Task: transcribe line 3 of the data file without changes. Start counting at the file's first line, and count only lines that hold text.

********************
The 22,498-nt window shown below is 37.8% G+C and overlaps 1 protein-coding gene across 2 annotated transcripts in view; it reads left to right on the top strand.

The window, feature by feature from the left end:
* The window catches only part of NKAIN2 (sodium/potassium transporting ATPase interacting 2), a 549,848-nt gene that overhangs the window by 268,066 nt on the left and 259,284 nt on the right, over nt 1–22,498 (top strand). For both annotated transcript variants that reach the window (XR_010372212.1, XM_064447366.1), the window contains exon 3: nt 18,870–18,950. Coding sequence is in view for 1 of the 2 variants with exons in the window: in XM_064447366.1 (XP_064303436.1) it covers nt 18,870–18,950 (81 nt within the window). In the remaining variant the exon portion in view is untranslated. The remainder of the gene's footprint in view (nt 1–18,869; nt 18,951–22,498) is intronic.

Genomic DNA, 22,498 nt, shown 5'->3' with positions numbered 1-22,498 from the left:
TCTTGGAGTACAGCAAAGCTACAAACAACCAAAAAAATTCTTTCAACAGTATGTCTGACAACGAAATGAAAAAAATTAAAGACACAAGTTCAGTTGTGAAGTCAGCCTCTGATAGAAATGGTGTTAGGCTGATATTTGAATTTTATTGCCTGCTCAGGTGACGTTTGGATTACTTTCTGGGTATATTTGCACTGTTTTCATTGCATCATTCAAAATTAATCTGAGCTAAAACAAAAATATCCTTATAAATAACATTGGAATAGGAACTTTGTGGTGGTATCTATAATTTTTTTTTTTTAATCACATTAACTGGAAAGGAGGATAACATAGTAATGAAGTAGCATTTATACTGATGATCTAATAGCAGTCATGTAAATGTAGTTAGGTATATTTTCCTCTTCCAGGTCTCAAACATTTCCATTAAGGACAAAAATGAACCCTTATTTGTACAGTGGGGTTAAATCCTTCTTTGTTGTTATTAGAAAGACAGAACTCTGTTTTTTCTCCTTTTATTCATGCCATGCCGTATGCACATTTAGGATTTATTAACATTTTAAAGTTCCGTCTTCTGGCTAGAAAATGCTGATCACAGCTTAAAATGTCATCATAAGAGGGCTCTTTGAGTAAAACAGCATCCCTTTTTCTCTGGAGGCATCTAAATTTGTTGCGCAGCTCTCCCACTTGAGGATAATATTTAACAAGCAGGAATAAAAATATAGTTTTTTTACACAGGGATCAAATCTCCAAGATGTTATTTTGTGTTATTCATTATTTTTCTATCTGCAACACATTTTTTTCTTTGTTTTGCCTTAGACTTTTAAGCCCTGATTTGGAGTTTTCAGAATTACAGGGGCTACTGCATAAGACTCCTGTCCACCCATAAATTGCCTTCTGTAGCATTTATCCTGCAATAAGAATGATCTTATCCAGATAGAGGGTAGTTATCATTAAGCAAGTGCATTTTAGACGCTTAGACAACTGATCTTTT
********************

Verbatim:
* The window catches only part of NKAIN2 (sodium/potassium transporting ATPase interacting 2), a 549,848-nt gene that overhangs the window by 268,066 nt on the left and 259,284 nt on the right, over nt 1–22,498 (top strand). For both annotated transcript variants that reach the window (XR_010372212.1, XM_064447366.1), the window contains exon 3: nt 18,870–18,950. Coding sequence is in view for 1 of the 2 variants with exons in the window: in XM_064447366.1 (XP_064303436.1) it covers nt 18,870–18,950 (81 nt within the window). In the remaining variant the exon portion in view is untranslated. The remainder of the gene's footprint in view (nt 1–18,869; nt 18,951–22,498) is intronic.